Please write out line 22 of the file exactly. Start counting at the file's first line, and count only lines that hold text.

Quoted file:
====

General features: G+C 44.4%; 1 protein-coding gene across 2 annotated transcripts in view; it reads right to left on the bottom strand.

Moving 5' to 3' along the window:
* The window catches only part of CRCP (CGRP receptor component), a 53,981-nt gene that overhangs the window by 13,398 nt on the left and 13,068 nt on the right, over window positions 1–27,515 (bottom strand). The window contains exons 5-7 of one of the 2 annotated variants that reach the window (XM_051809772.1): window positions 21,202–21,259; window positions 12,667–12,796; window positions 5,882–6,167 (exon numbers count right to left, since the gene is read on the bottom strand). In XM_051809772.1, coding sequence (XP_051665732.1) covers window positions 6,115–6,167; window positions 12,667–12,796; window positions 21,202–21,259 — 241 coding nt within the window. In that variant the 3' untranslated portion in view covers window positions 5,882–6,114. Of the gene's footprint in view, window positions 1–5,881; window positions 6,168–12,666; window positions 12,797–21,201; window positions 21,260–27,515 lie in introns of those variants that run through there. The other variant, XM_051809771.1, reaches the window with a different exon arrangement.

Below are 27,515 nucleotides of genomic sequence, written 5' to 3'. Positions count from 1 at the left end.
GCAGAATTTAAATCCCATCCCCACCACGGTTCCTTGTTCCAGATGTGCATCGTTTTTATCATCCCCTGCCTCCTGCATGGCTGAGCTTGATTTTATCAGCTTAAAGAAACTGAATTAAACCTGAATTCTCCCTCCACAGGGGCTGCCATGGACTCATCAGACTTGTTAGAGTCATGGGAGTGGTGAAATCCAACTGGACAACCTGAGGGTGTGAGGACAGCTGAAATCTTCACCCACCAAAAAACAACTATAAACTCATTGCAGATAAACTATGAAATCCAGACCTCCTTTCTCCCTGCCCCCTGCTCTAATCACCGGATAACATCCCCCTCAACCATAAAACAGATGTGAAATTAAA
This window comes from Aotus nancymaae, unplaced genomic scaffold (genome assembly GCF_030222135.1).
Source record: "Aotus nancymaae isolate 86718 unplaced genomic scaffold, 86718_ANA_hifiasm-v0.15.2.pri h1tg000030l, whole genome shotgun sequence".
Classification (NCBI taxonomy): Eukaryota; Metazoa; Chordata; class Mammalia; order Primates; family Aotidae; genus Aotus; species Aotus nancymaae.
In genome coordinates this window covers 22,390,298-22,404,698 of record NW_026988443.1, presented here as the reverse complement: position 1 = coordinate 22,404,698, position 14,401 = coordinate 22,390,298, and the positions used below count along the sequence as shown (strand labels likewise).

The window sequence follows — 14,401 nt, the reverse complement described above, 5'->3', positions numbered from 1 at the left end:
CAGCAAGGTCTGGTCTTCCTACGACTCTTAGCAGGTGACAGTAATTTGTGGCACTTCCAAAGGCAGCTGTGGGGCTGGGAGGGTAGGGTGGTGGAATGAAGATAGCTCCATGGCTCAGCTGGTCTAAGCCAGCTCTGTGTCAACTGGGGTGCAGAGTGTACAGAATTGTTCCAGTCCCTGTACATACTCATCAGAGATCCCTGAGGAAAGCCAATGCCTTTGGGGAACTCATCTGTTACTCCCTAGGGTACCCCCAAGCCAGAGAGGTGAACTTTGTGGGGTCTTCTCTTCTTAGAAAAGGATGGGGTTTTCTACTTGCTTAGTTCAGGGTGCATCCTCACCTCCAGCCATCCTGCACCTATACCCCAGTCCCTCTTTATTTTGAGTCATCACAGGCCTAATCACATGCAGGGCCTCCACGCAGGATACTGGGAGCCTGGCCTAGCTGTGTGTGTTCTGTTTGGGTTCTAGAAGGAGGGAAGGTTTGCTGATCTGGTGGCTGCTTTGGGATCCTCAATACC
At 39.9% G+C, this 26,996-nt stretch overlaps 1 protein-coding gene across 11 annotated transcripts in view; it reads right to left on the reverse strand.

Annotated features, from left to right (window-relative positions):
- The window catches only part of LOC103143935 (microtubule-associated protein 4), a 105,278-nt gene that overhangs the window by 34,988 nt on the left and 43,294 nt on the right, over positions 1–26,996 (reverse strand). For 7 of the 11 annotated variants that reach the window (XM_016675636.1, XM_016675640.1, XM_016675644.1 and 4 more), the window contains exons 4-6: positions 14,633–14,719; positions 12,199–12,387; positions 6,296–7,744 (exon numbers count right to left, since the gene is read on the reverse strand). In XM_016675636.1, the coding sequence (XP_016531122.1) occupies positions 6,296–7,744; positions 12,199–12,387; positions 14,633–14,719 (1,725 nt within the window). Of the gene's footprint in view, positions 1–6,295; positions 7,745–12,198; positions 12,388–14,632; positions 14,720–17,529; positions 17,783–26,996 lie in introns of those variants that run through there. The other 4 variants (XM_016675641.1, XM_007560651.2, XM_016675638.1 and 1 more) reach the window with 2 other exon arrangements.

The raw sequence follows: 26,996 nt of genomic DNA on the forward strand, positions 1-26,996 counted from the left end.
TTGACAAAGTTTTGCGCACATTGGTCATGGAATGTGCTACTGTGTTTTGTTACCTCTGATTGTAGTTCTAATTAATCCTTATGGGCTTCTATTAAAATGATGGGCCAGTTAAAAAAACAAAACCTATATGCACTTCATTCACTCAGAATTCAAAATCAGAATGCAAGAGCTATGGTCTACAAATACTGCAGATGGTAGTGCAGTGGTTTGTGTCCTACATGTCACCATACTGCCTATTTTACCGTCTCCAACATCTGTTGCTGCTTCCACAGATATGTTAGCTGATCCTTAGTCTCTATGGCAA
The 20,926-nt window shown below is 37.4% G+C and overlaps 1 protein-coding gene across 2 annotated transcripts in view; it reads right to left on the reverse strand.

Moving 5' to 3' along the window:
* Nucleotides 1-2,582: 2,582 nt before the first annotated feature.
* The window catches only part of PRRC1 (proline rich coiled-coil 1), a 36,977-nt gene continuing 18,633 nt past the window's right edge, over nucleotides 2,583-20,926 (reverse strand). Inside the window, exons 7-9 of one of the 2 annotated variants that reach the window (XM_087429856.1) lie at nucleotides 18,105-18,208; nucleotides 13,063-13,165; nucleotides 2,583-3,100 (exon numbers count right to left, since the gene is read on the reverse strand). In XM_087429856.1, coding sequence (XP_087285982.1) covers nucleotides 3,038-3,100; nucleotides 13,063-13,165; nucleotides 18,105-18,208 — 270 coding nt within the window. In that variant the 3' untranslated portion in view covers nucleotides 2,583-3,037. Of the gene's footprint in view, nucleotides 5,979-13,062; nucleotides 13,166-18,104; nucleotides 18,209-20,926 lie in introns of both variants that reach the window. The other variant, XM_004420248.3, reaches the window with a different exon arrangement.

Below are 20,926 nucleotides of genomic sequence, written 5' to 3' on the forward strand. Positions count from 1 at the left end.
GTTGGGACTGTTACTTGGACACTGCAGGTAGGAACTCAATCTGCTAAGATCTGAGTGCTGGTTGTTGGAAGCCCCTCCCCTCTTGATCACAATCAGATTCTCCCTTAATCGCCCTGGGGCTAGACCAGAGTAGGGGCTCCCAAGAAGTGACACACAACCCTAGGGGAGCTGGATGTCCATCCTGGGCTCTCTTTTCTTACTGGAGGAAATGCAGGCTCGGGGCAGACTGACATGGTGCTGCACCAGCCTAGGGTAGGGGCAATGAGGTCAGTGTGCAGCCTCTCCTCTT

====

GTTGGGACTGTTACTTGGACACTGCAGGTAGGAACTCAATCTGCTAAGATCTGAGTGCTGGTTGTTGGAAGCCCCTCCCCTCTTGATCACAATCAGATTCTCCCTTAATCGCCCTGGGGCTAGACCAGAGTAGGGGCTCCCAAGAAGTGACACACAACCCTAGGGGAGCTGGATGTCCATCCTGGGCTCTCTTTTCTTACTGGAGGAAATGCAGGCTCGGGGCAGACTGACATGGTGCTGCACCAGCCTAGGGTAGGGGCAATGAGGTCAGTGTGCAGCCTCTCCTCTT